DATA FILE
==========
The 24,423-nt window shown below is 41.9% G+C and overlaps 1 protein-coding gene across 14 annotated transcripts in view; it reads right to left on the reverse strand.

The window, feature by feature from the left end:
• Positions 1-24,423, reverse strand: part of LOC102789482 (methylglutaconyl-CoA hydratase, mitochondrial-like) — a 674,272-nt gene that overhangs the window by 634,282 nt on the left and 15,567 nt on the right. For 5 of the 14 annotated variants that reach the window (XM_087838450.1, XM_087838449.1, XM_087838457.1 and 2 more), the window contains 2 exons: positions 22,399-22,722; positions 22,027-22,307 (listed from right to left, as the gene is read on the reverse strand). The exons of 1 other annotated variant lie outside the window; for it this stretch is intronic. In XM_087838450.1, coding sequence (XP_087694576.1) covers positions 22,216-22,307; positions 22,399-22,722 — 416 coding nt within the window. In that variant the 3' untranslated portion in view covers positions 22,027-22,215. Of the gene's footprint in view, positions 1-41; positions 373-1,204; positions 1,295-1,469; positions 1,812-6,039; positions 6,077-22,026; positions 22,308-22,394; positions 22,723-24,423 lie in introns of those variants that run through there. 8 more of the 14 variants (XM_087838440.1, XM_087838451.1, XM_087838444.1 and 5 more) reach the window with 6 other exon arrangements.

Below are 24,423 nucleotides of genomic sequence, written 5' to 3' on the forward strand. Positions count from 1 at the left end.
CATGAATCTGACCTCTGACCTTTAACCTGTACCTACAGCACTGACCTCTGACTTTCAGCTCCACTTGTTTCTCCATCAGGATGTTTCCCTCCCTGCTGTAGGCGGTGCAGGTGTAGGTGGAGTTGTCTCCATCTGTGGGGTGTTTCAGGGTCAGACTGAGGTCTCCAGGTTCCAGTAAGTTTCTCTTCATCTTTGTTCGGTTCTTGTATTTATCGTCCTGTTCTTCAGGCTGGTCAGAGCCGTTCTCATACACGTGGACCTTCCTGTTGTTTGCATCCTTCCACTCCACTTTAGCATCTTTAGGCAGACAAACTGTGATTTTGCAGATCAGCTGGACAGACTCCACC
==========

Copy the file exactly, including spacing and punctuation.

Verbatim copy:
The 24,423-nt window shown below is 41.9% G+C and overlaps 1 protein-coding gene across 14 annotated transcripts in view; it reads right to left on the reverse strand.

The window, feature by feature from the left end:
• Positions 1-24,423, reverse strand: part of LOC102789482 (methylglutaconyl-CoA hydratase, mitochondrial-like) — a 674,272-nt gene that overhangs the window by 634,282 nt on the left and 15,567 nt on the right. For 5 of the 14 annotated variants that reach the window (XM_087838450.1, XM_087838449.1, XM_087838457.1 and 2 more), the window contains 2 exons: positions 22,399-22,722; positions 22,027-22,307 (listed from right to left, as the gene is read on the reverse strand). The exons of 1 other annotated variant lie outside the window; for it this stretch is intronic. In XM_087838450.1, coding sequence (XP_087694576.1) covers positions 22,216-22,307; positions 22,399-22,722 — 416 coding nt within the window. In that variant the 3' untranslated portion in view covers positions 22,027-22,215. Of the gene's footprint in view, positions 1-41; positions 373-1,204; positions 1,295-1,469; positions 1,812-6,039; positions 6,077-22,026; positions 22,308-22,394; positions 22,723-24,423 lie in introns of those variants that run through there. 8 more of the 14 variants (XM_087838440.1, XM_087838451.1, XM_087838444.1 and 5 more) reach the window with 6 other exon arrangements.

Below are 24,423 nucleotides of genomic sequence, written 5' to 3' on the forward strand. Positions count from 1 at the left end.
CATGAATCTGACCTCTGACCTTTAACCTGTACCTACAGCACTGACCTCTGACTTTCAGCTCCACTTGTTTCTCCATCAGGATGTTTCCCTCCCTGCTGTAGGCGGTGCAGGTGTAGGTGGAGTTGTCTCCATCTGTGGGGTGTTTCAGGGTCAGACTGAGGTCTCCAGGTTCCAGTAAGTTTCTCTTCATCTTTGTTCGGTTCTTGTATTTATCGTCCTGTTCTTCAGGCTGGTCAGAGCCGTTCTCATACACGTGGACCTTCCTGTTGTTTGCATCCTTCCACTCCACTTTAGCATCTTTAGGCAGACAAACTGTGATTTTGCAGATCAGCTGGACAGACTCCACC